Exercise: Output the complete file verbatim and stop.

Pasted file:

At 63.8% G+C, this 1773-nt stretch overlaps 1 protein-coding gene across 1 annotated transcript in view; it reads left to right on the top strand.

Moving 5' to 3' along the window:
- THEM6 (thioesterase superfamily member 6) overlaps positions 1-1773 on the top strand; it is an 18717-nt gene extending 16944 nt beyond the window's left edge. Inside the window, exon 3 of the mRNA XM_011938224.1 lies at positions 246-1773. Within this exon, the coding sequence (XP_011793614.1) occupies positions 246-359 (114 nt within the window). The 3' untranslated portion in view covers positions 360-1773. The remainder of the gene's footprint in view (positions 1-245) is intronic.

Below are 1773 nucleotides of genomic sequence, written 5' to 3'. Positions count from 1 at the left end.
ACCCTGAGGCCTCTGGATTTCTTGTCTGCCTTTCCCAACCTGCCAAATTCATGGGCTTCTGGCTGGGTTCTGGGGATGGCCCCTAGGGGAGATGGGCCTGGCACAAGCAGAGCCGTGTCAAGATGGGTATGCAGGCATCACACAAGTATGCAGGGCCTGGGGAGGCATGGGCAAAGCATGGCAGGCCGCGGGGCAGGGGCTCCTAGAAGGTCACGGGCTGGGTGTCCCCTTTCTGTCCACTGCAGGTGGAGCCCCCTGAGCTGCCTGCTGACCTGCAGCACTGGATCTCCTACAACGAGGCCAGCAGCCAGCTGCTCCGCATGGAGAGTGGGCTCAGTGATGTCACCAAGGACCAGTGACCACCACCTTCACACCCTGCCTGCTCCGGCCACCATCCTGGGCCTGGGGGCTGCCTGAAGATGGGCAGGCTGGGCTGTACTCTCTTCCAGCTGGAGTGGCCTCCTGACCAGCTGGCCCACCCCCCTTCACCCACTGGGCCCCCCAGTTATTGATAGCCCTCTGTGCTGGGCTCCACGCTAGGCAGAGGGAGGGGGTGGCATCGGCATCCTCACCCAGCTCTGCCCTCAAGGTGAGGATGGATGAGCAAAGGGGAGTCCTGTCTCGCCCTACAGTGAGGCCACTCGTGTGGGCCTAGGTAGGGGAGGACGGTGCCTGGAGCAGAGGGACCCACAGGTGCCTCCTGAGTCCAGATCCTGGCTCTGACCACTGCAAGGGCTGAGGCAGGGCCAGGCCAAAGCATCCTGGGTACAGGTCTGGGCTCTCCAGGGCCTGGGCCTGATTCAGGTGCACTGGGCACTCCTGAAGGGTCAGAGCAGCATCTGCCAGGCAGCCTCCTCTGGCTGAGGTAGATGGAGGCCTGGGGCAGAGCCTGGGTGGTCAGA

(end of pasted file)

At 63.8% G+C, this 1773-nt stretch overlaps 1 protein-coding gene across 1 annotated transcript in view; it reads left to right on the top strand.

Moving 5' to 3' along the window:
- THEM6 (thioesterase superfamily member 6) overlaps positions 1-1773 on the top strand; it is an 18717-nt gene extending 16944 nt beyond the window's left edge. Inside the window, exon 3 of the mRNA XM_011938224.1 lies at positions 246-1773. Within this exon, the coding sequence (XP_011793614.1) occupies positions 246-359 (114 nt within the window). The 3' untranslated portion in view covers positions 360-1773. The remainder of the gene's footprint in view (positions 1-245) is intronic.

Below are 1773 nucleotides of genomic sequence, written 5' to 3'. Positions count from 1 at the left end.
ACCCTGAGGCCTCTGGATTTCTTGTCTGCCTTTCCCAACCTGCCAAATTCATGGGCTTCTGGCTGGGTTCTGGGGATGGCCCCTAGGGGAGATGGGCCTGGCACAAGCAGAGCCGTGTCAAGATGGGTATGCAGGCATCACACAAGTATGCAGGGCCTGGGGAGGCATGGGCAAAGCATGGCAGGCCGCGGGGCAGGGGCTCCTAGAAGGTCACGGGCTGGGTGTCCCCTTTCTGTCCACTGCAGGTGGAGCCCCCTGAGCTGCCTGCTGACCTGCAGCACTGGATCTCCTACAACGAGGCCAGCAGCCAGCTGCTCCGCATGGAGAGTGGGCTCAGTGATGTCACCAAGGACCAGTGACCACCACCTTCACACCCTGCCTGCTCCGGCCACCATCCTGGGCCTGGGGGCTGCCTGAAGATGGGCAGGCTGGGCTGTACTCTCTTCCAGCTGGAGTGGCCTCCTGACCAGCTGGCCCACCCCCCTTCACCCACTGGGCCCCCCAGTTATTGATAGCCCTCTGTGCTGGGCTCCACGCTAGGCAGAGGGAGGGGGTGGCATCGGCATCCTCACCCAGCTCTGCCCTCAAGGTGAGGATGGATGAGCAAAGGGGAGTCCTGTCTCGCCCTACAGTGAGGCCACTCGTGTGGGCCTAGGTAGGGGAGGACGGTGCCTGGAGCAGAGGGACCCACAGGTGCCTCCTGAGTCCAGATCCTGGCTCTGACCACTGCAAGGGCTGAGGCAGGGCCAGGCCAAAGCATCCTGGGTACAGGTCTGGGCTCTCCAGGGCCTGGGCCTGATTCAGGTGCACTGGGCACTCCTGAAGGGTCAGAGCAGCATCTGCCAGGCAGCCTCCTCTGGCTGAGGTAGATGGAGGCCTGGGGCAGAGCCTGGGTGGTCAGA